Former Socceroos keeper Zeljko Kalac believes his error that led to Croatia's second goal in the crucial group match at the 2006 FIFA World Cup wouldn't have been a huge talking point if not for his heritage.
WATCH our FIFA World Cup classic match - Australia v Croatia 2006 - this Sunday June 21 at 3:00pm (AEST) on SBS and streamed via The World Game website / app and SBS On Demand.
The man nicknamed 'Spider' found himself in the starting line-up for the final group game - ahead of Mark Schwarzer - after sitting on the bench for the 3-1 comeback win over Japan and a 2-0 loss to Brazil.
But when his chance came, Kalac said he was ready to seize it and there was no animosity from Schwarzer about the decision.
"We just got on with it," Kalac told The World Game's History FC podcast.
"We had to be there for each other, support each other and make sure we were both ready."
The game was a particularly special one for Kalac, and several other members of the squad of Croatian descent, which was cause for celebration among many fans as well.
"My family was there, everyone from Australia was there," he said.
"Both countries were together ... It was a real party atmosphere, that game."
In just the opening 90 seconds, Kalac was immediately tested as Darijo Srna unleashed an unstoppable free-kick to give Croatia the lead, and he admits it would have been hard to save.
"I reckon it went just past my fingers, but I probably wouldn't have been able to keep it out even if I got there," Kalac said.
"He actually struck it really really well, it went in with pace."
The Aussies had hope again - when Craig Moore converted from the penalty spot to make it one apiece, before the break.
But 10 minutes into the second half came the moment Spider and Socceroos fans will never forget.
Niko Kovac's deflected strike bobbled towards the waiting arms of Kalac but as he went to intercept it, the spinning ball bounced over him and into the back of the net to give Croatia the lead again.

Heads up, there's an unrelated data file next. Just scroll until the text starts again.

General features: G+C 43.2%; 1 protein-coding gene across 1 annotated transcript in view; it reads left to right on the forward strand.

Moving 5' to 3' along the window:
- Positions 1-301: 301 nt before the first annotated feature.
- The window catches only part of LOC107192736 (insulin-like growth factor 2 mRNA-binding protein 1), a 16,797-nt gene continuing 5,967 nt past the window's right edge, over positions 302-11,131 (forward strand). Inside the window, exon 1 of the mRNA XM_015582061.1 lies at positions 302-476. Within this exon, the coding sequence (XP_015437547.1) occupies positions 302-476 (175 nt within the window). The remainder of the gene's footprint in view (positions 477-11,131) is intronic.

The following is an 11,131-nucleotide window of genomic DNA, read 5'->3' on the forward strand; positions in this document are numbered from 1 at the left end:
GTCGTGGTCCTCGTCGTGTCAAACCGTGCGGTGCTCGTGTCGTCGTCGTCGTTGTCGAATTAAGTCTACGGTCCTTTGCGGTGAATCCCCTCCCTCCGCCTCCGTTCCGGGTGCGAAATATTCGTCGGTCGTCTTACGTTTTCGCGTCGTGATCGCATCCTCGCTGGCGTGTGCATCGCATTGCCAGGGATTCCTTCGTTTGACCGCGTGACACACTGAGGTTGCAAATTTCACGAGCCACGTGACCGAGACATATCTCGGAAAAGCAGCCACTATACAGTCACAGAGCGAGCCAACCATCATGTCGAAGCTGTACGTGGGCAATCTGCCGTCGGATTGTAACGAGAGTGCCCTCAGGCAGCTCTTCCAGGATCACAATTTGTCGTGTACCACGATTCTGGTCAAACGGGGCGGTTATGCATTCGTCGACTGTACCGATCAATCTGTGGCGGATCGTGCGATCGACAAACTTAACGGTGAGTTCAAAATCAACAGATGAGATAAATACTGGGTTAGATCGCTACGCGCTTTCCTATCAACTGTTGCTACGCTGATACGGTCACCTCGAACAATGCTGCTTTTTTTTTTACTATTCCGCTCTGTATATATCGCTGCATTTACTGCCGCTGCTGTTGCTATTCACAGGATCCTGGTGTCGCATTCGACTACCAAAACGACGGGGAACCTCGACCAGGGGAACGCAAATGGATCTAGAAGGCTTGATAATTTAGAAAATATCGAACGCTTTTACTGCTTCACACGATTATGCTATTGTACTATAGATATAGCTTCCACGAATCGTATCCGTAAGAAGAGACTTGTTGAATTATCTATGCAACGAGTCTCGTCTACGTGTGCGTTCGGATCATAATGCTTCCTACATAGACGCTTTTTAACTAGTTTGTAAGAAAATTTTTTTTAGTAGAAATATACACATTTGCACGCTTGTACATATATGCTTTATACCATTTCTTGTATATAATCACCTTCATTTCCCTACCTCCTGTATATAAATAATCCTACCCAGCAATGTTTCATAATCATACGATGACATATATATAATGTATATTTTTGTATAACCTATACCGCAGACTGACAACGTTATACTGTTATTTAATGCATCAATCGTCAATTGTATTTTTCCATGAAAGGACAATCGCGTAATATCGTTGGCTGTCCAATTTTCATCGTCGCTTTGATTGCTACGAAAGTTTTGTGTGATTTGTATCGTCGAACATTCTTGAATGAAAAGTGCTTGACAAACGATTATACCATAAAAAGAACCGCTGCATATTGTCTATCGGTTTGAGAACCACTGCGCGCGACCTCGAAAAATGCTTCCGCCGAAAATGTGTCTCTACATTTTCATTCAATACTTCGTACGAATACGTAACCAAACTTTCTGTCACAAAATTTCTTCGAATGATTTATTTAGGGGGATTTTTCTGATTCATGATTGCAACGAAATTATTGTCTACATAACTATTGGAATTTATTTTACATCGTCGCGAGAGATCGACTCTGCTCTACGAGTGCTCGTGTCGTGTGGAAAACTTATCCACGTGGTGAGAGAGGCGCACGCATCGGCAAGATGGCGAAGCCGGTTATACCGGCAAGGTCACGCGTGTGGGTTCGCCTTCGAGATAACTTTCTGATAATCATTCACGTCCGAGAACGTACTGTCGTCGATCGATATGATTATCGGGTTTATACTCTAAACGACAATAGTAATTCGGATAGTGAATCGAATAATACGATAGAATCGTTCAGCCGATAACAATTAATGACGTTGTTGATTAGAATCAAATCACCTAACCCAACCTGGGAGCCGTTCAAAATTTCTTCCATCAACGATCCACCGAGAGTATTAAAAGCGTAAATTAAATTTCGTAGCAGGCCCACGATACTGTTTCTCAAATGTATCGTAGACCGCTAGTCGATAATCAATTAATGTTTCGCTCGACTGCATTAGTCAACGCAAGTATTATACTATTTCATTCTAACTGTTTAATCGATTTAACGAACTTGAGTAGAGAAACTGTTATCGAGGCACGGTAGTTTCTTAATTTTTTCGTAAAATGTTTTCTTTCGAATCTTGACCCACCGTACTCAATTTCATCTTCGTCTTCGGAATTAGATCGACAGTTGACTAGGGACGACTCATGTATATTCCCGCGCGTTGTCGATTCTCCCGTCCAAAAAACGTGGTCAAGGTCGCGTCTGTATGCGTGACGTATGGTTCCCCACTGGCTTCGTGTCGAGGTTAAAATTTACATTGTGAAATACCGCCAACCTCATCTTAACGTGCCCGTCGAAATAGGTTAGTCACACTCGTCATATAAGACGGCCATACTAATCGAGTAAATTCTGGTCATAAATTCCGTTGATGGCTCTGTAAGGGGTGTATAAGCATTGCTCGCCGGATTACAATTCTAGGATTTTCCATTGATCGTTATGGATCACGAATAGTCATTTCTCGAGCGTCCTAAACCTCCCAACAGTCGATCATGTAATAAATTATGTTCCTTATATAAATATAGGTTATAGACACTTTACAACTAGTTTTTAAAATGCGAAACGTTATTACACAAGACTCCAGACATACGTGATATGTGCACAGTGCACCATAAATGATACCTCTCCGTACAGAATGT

A keeping howler, yes- but not worth the attention it still receives to this day, according to Kalac's assessment of the incident.
"It's a funny one, because had I made that mistake against Japan or Brazil, we probably don't even talk about it," he said.
"But because I made that mistake against Croatia with my Croatian heritage, it's like the end of the world!"
"I've seen a lot worse goals than that ... it wasn't that bad."
Thankfully for Kalac, Harry Kewell scored in the 78th minute to send Aussie fans everywhere into a frenzy and make Australian football history.
Guus Hiddink's men saw out the rest of the match to progress to the infamous round-of-16 clash against Italy, but not before another controversial moment when referee Graham Poll made a huge blunder in the dying minutes.
Croatia defender Josip Simunic was given a second yellow card, but somehow avoided being sent off and Kalac was as bewildered as everyone else who witnessed the incident.
"Who would have thought something like that was going to happen at a World Cup?," Kalac said.
"Things like that ... don't happen normally in park football, let alone at a World Cup!"
"I had no idea until the kerfuffle started ... what's going on here?"
"It was like ... make sure you tell him he's got to get sent off!"